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The (mostly) hidden house behind the trees, is the Gaudí House Museum, the house where Gaudí and his family lived for twenty years.

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This is the ‘other’ house built in the park, the one which Gaudí didn’t buy. It’s in the free part of Park Güell, which is well worth a visit. There are lots of buskers…

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…this harp player was amazing.

And stunning views over the city, including views of Gaudí’s incomplete cathedral, the Sagrada Família.

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Our next port of call…

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Barcelona – Park Güell

Barcelona – Castell de Montjuic

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When we first arrived in Barcelona our taxi from the airport took us along the coast and beneath this hill, with it’s surmounting fort. Later we had good views of it again, when we boarded the Norwegian Epic for our cruise.

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Obviously, we had to visit when we returned to Barcelona.

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It’s quite a modern fortification, compared to most we see in Britain. It was completed in 1799, although there has been a fort here since 1640. It’s had quite a chequered past, having be captured by the British in 1705 and by the French during the Napoleonic wars.

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Situated as it is, overlooking both the city and the port, it would seem to be ideally sited to defend Barcelona, but it seems that more often than not its guns have been used to bombard the city itself to suppress unrest in the region.

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During the civil war both sides imprisoned and tortured captives here. Most infamously, Lluis Companys, President of Catalonia, was executed here in 1940 on the orders of Franco.

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Not a happy story then.

But the views are magnificent, both near and far…

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We’d been concerned about just how hot it would be in Barcelona in the middle of the summer. In fact, aside from on the Metro, where it could be rather sweaty, it was mostly very pleasant. There generally seemed to be a cooling sea breeze and in the Gothic Quarter at least, the high buildings and narrow streets combined to make a deep, cool shade. On Montjuic hill however, it was very hot.

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So much so that many people were tempted to paddle in the pool above the mirador (waterfall).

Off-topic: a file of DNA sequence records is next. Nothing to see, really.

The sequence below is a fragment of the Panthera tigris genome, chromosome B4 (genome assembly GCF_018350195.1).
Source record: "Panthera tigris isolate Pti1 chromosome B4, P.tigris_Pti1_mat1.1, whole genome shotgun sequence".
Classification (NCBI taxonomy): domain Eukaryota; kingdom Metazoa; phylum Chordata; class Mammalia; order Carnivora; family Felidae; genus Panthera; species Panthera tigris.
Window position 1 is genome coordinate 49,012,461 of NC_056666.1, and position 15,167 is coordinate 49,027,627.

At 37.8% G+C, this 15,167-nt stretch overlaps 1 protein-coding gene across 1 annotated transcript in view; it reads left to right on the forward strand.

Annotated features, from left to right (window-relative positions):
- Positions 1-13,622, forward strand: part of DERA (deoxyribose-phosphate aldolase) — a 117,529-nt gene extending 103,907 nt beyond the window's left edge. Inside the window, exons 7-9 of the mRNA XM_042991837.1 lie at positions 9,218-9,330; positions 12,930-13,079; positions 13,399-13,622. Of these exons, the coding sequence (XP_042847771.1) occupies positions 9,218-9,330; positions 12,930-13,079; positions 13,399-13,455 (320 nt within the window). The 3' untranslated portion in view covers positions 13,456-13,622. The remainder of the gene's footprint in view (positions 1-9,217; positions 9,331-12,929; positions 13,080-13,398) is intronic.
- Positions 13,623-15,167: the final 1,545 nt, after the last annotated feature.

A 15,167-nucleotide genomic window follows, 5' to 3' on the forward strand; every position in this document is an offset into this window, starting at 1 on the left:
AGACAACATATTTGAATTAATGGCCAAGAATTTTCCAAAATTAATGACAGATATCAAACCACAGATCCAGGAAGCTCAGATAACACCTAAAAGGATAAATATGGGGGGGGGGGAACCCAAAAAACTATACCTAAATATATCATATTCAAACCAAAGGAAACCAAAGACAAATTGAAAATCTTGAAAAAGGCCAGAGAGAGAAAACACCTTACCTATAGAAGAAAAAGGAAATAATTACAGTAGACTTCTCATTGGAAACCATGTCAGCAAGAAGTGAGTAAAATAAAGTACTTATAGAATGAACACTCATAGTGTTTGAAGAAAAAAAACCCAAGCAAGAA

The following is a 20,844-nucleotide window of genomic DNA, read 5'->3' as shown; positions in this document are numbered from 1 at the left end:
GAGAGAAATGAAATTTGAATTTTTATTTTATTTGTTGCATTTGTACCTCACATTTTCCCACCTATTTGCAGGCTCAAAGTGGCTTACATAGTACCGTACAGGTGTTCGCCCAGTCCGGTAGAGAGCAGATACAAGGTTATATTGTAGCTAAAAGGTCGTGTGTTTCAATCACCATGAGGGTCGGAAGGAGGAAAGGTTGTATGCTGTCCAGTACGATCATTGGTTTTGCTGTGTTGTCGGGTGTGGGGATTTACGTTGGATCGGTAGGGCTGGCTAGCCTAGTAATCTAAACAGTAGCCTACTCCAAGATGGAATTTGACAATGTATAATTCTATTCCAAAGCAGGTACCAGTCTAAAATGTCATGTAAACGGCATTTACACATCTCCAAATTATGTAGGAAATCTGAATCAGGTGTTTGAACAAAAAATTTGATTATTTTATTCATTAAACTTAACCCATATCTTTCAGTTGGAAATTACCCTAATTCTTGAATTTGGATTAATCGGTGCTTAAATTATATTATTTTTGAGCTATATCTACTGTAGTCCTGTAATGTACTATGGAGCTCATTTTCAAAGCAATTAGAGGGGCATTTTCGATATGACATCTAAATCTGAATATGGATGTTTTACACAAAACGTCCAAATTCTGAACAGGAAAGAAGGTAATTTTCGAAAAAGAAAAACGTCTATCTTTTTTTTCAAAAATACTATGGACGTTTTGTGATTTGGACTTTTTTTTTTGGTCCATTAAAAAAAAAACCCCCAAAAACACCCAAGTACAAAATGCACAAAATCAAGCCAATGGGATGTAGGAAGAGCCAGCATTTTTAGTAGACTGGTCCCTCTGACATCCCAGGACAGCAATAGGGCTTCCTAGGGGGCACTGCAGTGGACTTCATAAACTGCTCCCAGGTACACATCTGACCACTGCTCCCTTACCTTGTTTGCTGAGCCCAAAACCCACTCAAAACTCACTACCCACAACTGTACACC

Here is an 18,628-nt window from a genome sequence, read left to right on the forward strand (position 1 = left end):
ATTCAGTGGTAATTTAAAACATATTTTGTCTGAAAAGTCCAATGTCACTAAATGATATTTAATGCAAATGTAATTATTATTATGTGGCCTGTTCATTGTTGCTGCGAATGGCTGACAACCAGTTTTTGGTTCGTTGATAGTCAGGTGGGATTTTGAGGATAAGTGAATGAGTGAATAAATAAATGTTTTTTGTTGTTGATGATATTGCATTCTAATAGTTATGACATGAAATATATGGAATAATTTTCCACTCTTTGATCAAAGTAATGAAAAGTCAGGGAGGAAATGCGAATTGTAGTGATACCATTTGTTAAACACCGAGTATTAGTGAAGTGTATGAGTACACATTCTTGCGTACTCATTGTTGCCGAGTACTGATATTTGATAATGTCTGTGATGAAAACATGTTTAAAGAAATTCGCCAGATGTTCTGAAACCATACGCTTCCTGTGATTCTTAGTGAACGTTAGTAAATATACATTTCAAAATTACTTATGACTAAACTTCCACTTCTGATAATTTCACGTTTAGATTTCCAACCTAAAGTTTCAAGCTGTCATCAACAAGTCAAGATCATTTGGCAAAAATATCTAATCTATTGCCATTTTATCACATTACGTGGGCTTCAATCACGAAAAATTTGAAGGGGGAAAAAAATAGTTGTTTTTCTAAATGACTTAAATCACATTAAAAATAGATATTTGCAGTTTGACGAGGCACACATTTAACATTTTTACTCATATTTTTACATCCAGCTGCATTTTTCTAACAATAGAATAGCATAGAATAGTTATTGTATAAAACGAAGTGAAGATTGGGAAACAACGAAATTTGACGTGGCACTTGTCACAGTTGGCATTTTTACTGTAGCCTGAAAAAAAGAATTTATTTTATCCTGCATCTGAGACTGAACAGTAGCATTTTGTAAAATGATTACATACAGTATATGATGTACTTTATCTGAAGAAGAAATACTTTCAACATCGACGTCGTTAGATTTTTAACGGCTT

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We were wandering down the hill…

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…through pleasant parks…

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…and a sculpture garden…

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…to our next destination…

More to follow!

Barcelona – Castell de Montjuic

Another Place

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The Easter hols are just coming to an end (what a sad sentence that is) and so I have quite a bit to report on. We spent the first couple of days, when the weather was pretty vile, decorating our daughter’s bedroom (she had been deeply cutting, as she is wont to be, about the fact that we had, to her eyes, neglected this task whilst completing other, much less pressing, DIY tasks). Then we headed off for, in Travel Agents’ parlance, a City Break; TBH had booked us a couple of nights in Liverpool. We both did a bit of research before we set-off, but maybe weren’t thorough enough: our planned lunch stop at Rufford Old Hall was perfect aside from the fact that it was closed when we got there. We diverted to Formby, for the sand dunes and the pine woods, which I’ve long wanted to visit, but that was closed too. (‘For your safety’ the notice on the National Trust car park said.)

So then we drove to Crosby for Antony Gormley’s ‘Another Place’.

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It wasn’t closed, but it was exceptionally windy; even before we reached the seafront, we could see sand drifting across the road. There were lots of couples sitting in their cars eating ice-creams, but nobody else was on the beach; it was almost as if they didn’t fancy being sand-blasted. It was really quite fierce – after a short stroll we found that we had sand in all of our pockets and in every other nook and cranny in our clothing.

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Another Place